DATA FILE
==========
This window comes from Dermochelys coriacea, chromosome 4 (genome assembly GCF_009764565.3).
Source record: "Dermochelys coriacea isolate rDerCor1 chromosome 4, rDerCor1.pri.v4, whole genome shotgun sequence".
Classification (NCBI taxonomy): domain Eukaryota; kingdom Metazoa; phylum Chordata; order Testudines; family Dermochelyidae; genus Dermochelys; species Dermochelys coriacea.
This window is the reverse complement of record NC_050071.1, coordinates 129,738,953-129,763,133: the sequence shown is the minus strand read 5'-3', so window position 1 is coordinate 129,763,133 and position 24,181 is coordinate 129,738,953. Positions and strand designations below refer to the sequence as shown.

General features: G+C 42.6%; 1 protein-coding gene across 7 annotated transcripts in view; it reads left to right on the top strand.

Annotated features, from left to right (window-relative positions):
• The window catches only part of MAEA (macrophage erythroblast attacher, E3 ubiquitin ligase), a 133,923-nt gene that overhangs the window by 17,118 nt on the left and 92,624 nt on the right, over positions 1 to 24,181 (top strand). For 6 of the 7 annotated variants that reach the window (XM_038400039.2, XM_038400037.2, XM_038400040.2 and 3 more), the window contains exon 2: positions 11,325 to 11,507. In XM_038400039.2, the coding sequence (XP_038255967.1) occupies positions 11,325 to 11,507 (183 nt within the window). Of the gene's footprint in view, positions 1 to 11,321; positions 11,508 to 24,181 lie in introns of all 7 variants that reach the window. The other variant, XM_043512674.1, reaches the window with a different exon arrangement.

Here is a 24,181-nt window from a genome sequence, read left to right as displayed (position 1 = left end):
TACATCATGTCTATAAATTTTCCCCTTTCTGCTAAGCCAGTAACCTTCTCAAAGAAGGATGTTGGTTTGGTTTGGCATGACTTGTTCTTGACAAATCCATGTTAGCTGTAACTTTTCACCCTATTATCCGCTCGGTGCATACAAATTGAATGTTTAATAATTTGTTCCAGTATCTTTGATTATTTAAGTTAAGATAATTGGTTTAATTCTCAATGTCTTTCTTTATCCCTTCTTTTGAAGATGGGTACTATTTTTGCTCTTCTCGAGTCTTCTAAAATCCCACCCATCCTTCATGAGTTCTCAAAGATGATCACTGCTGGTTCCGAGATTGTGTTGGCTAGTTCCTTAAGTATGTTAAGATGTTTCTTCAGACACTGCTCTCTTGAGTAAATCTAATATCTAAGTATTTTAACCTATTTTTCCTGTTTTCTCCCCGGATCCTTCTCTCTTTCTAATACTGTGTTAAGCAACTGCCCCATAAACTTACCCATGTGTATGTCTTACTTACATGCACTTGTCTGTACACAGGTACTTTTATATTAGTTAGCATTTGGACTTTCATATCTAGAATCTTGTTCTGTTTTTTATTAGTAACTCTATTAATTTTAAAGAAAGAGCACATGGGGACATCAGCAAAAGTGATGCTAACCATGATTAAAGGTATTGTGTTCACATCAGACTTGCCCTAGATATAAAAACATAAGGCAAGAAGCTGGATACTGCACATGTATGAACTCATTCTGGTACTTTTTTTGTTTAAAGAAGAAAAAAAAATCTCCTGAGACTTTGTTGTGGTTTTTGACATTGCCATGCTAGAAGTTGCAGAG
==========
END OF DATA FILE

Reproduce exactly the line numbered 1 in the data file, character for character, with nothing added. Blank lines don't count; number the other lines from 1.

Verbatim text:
This window comes from Dermochelys coriacea, chromosome 4 (genome assembly GCF_009764565.3).